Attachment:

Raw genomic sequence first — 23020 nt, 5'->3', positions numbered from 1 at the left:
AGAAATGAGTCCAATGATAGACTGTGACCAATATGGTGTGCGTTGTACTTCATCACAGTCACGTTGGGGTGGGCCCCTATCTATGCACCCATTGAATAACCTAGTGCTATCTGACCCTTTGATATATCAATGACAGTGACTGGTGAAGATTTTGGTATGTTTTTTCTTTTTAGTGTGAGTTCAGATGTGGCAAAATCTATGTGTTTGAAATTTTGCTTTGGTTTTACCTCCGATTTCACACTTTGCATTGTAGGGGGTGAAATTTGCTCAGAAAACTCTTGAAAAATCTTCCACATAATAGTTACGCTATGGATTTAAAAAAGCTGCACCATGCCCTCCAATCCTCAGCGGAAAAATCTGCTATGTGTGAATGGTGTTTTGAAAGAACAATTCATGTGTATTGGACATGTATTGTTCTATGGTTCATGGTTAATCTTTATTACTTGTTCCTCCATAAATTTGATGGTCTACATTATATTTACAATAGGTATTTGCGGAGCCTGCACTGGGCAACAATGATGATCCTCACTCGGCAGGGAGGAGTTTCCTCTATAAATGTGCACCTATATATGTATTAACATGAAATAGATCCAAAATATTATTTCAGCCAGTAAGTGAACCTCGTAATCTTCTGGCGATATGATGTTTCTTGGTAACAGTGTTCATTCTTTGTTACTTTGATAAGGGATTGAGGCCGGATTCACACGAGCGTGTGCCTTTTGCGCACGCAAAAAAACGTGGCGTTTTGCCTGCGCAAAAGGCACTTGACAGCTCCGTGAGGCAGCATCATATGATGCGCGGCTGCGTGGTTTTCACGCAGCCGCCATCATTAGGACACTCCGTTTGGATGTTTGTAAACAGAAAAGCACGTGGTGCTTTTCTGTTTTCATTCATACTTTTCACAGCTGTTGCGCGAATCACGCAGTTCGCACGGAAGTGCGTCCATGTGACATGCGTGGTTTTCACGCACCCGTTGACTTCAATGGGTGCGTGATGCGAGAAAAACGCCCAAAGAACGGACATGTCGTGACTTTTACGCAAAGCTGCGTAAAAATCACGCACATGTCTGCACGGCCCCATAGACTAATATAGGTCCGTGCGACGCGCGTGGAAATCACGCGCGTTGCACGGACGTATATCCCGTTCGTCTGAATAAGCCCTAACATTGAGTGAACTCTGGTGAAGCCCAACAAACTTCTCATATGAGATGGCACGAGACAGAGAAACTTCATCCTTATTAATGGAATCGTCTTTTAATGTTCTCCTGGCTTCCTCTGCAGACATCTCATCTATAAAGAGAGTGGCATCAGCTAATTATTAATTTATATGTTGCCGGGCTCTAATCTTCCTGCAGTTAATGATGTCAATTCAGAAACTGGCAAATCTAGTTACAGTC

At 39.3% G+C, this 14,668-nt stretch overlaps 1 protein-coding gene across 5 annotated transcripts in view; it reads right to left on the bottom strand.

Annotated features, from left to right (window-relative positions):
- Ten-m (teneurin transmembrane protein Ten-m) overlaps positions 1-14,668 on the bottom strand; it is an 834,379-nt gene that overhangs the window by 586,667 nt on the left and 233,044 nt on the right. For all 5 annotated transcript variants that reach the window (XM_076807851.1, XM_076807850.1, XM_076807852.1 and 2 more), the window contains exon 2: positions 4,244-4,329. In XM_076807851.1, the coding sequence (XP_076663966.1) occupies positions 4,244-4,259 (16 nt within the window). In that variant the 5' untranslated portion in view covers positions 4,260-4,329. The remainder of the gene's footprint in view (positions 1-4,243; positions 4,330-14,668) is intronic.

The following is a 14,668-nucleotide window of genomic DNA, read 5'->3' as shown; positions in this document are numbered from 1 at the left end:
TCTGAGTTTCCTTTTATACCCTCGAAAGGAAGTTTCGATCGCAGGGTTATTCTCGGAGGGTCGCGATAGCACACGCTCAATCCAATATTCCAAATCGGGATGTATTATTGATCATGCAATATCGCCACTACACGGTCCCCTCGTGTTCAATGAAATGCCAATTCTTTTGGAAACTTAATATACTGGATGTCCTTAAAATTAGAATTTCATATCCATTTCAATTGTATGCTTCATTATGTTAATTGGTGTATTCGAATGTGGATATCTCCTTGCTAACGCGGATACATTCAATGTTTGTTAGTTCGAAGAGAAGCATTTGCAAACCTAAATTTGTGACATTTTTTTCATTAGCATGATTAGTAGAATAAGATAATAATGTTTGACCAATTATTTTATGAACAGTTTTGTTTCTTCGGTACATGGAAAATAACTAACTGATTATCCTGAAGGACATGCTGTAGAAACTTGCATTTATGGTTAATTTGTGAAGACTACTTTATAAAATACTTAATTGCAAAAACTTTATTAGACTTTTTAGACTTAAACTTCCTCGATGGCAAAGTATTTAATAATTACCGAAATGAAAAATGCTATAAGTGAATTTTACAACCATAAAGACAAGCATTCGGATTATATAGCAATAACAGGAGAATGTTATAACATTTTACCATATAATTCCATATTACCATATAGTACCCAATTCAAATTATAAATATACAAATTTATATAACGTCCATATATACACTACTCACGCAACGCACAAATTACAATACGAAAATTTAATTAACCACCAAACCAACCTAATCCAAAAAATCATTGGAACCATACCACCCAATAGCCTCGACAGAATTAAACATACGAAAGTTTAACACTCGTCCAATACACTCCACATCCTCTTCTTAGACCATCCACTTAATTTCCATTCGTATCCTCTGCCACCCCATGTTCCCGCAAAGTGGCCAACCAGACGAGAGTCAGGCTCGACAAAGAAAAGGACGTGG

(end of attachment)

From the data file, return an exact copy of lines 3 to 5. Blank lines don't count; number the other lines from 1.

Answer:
At 39.3% G+C, this 14,668-nt stretch overlaps 1 protein-coding gene across 5 annotated transcripts in view; it reads right to left on the bottom strand.

Annotated features, from left to right (window-relative positions):
- Ten-m (teneurin transmembrane protein Ten-m) overlaps positions 1-14,668 on the bottom strand; it is an 834,379-nt gene that overhangs the window by 586,667 nt on the left and 233,044 nt on the right. For all 5 annotated transcript variants that reach the window (XM_076807851.1, XM_076807850.1, XM_076807852.1 and 2 more), the window contains exon 2: positions 4,244-4,329. In XM_076807851.1, the coding sequence (XP_076663966.1) occupies positions 4,244-4,259 (16 nt within the window). In that variant the 5' untranslated portion in view covers positions 4,260-4,329. The remainder of the gene's footprint in view (positions 1-4,243; positions 4,330-14,668) is intronic.